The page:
Effectiveness of the KC@H programme compared with clinic-based rehabilitation in patients recovering from ACL reconstruction: a study protocol for a single-centre, two-arm, single-blinded, randomised controlled superiority trial

Joana Alegrete, Nuno Batalha, Orlando Fernandes, Jose Alberto Parraca, Ana Maria Rodrigues, Ana Rita Londral, João Paulo Sousa

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Abstract

Patients who cannot fully comply with conventional clinic-based rehabilitation (CR) sessions after ACL reconstruction (ACLR) may find additional internet-based sessions beneficial. These remote sessions include therapeutic exercises that can be done at home, potentially extending the reach of rehabilitation services to underserved areas, prolonging the duration of care and providing improved supervision. The study’s main purpose is to determine if the Knee Care at Home (KC@H) programme is more effective than conventional CR alone in improving patient-reported, clinician-reported and physical functional performance outcome measures after ACLR. Additionally, the trial assesses the significance of changes in outcome measures for clinical practice. This protocol outlines a randomised controlled trial for postoperative recovery following ACLR. Adult participants of both sexes who meet specific criteria will be randomly assigned to either the CR group or the KC@H group. Only the latter group will receive internet-based sessions of therapeutic exercises at home and CR sessions. A follow-up evaluation will be conducted for both groups 12 weeks after the intervention ends. The trial protocol was approved by the Ethics Committee of the Universidade de Évora and complies with the Code of Ethics of the World Medical Association. All recordings will be stored on a secure server with limited access and deleted as soon as they are no longer needed. The KC@H programme is expected to be superior to conventional CR for patients recovering from ACLR across multiple outcome measures. Also, the programme has the potential to promote superior recovery and extend the reach and duration of care. Trial registration number: NCT05828355.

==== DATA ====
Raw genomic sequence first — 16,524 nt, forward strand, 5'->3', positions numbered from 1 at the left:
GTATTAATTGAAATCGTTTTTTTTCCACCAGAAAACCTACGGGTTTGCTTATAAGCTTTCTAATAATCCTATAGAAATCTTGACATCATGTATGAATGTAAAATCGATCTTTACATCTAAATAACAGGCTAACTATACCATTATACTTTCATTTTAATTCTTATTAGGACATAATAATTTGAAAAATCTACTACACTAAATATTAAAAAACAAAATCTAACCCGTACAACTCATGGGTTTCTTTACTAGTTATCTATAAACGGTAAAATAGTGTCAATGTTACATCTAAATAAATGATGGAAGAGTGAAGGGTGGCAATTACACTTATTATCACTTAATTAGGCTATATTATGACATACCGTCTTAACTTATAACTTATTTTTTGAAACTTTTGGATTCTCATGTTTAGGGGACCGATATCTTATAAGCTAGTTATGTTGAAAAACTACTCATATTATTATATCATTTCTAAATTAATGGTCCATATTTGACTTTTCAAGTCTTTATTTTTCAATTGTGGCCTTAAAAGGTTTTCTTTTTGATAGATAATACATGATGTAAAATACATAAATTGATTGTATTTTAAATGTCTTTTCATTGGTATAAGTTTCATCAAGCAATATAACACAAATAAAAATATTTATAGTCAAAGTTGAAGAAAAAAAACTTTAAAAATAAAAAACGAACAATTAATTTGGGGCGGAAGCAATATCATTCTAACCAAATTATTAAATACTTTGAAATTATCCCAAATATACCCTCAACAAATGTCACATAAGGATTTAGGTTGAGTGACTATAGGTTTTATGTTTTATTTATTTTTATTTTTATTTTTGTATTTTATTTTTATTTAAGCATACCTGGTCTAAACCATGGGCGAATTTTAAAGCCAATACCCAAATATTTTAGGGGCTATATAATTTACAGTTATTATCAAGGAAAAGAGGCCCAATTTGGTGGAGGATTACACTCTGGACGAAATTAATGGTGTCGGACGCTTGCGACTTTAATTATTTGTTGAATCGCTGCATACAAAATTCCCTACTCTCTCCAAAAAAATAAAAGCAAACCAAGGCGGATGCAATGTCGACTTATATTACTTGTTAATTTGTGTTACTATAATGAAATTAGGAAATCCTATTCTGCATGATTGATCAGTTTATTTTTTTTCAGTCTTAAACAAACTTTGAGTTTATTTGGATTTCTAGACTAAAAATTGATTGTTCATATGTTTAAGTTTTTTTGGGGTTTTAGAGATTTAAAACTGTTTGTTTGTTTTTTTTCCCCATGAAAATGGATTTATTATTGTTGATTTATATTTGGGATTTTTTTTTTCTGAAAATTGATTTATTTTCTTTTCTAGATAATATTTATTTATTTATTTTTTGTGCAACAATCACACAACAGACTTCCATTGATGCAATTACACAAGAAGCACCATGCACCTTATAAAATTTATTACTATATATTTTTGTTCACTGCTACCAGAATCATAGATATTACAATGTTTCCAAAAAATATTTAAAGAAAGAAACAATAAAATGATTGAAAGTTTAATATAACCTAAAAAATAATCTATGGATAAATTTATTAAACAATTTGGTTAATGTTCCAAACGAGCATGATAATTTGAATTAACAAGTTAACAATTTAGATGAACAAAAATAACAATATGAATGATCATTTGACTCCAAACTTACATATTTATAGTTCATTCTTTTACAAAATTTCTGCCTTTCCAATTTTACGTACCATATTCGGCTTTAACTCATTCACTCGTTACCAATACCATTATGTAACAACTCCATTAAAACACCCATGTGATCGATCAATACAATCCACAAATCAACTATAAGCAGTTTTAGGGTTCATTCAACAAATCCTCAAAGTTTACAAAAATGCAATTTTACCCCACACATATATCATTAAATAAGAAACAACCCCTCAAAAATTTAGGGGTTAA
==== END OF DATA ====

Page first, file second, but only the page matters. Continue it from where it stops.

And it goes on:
Original languageEnglish
Article numbere001868
JournalBMJ Open Sport and Exercise Medicine
Volume10
Issue number1
DOIs
Publication statusPublished - 21 Feb 2024

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